These few bright spots, unfortunately, are not nearly enough to redeem an otherwise entirely bleak experience, and I'm resolved to give this the second-lowest rating on the rating scale I devised back in May: Forget it. Erase that sonic shit from your mind.
All that being said, as I noted at the outset of this post, I don't really want to be negative. So while I'm telling you to avoid purchasing Bitte Orca, let me blurb an album that has been released in 2009 that I really do dig, the self-titled LP by The Phenomenal Handclap Band.
This album also came out in June, this band is also from NYC, and if you are the kind of listener that likes diversity in a band's sound to accompany its poppy, dancy awesomeness, this one is for you. If the name sounds familiar already, it is probably because you've heard their track "15 to 20."
That's a great one to get started with, but not even in my top five favorite tracks on. Instead, "All of the Above" is just grand in its 70s soul-disco vibe, while "Baby" has become a fixture on every mix tape I've made since I first heard it and will make the rest of this year. My taste, however, goes a little toward the soul-ish, which is reflected by these tracks. If you are more of a psych-pop guy, you'd probably dig "The Journey to Serra Da Estrala" and "Give It A Rest," while indie rockers will prefer the aforementioned "15 to 20" and album-closer "The Circle Is Broken."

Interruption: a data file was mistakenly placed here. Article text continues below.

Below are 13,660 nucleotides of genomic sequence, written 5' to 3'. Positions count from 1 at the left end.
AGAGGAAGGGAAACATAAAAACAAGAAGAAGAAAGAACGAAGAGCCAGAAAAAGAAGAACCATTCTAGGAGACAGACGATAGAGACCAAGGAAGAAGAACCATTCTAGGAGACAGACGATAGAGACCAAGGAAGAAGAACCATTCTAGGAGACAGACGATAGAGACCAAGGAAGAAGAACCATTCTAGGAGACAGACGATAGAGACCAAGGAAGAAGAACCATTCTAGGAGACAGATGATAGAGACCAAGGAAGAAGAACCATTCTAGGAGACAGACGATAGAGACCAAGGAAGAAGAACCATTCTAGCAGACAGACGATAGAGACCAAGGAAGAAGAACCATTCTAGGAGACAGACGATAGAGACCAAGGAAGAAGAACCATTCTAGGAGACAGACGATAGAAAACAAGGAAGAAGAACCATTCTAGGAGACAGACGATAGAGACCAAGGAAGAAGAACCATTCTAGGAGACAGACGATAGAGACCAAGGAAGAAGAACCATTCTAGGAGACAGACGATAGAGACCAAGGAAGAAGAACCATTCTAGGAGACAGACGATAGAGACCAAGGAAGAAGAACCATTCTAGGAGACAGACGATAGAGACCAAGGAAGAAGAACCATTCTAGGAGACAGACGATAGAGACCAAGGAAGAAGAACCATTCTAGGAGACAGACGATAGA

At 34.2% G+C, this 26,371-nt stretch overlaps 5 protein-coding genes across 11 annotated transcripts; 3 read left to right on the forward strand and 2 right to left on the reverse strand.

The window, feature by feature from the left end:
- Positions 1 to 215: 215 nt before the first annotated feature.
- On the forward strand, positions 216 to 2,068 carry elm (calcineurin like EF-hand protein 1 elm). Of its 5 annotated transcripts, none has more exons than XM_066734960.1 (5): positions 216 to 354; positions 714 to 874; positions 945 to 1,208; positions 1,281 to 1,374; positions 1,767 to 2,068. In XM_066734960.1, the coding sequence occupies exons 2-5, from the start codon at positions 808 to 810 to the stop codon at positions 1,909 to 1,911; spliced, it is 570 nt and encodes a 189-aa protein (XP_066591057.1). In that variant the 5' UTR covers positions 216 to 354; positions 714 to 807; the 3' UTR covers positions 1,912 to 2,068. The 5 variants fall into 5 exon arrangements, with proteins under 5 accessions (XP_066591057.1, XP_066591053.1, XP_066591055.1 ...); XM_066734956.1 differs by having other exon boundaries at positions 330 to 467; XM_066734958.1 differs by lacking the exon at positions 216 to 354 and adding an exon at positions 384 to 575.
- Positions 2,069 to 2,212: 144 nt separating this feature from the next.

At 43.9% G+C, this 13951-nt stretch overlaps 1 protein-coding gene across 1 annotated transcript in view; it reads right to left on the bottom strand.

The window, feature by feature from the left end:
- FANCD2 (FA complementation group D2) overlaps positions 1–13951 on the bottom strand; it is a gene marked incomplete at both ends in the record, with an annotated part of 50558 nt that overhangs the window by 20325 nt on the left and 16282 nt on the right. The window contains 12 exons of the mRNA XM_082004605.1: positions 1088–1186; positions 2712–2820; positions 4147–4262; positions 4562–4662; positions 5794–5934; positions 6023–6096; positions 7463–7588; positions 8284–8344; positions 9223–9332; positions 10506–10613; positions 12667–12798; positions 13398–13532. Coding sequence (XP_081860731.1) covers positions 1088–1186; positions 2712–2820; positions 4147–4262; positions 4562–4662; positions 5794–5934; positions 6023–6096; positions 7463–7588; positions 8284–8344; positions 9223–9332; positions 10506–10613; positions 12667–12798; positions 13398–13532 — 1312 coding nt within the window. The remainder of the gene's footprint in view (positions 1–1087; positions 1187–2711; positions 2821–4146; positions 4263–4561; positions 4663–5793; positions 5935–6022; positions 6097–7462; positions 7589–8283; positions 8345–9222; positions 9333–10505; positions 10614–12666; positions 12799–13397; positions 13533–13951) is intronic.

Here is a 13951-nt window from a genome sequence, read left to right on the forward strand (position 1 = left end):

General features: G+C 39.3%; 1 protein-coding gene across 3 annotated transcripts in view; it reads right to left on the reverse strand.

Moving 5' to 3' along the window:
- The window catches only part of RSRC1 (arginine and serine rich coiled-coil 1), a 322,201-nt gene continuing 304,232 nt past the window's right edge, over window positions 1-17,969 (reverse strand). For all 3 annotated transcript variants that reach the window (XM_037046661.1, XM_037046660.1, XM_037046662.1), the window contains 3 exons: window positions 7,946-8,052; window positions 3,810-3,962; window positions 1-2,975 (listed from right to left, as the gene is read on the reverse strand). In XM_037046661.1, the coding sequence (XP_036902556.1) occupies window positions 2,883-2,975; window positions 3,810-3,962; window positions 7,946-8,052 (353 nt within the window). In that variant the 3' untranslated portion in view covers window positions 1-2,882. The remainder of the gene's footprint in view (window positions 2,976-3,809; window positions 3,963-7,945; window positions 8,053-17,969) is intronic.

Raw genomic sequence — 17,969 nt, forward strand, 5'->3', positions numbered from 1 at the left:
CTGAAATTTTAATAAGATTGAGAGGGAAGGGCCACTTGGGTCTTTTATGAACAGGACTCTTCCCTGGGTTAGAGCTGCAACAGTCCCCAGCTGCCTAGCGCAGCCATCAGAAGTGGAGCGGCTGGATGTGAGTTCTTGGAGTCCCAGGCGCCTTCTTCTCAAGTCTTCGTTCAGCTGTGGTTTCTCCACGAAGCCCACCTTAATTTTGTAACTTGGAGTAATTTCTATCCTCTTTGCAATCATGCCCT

I really, really dig this album - it is experimental, upbeat, groovy, and excellent. I love the collective vibe, the group energy, the diversity and the retro hooks. You could probably take the majority of the sentences in the reviews I linked to at the beginning of this post that fawn on The Dirty Projectors and they'd be far more accurate if you did a "find and replace" search, substituting The Phenomenal Handclaps in their stead.
3 years ago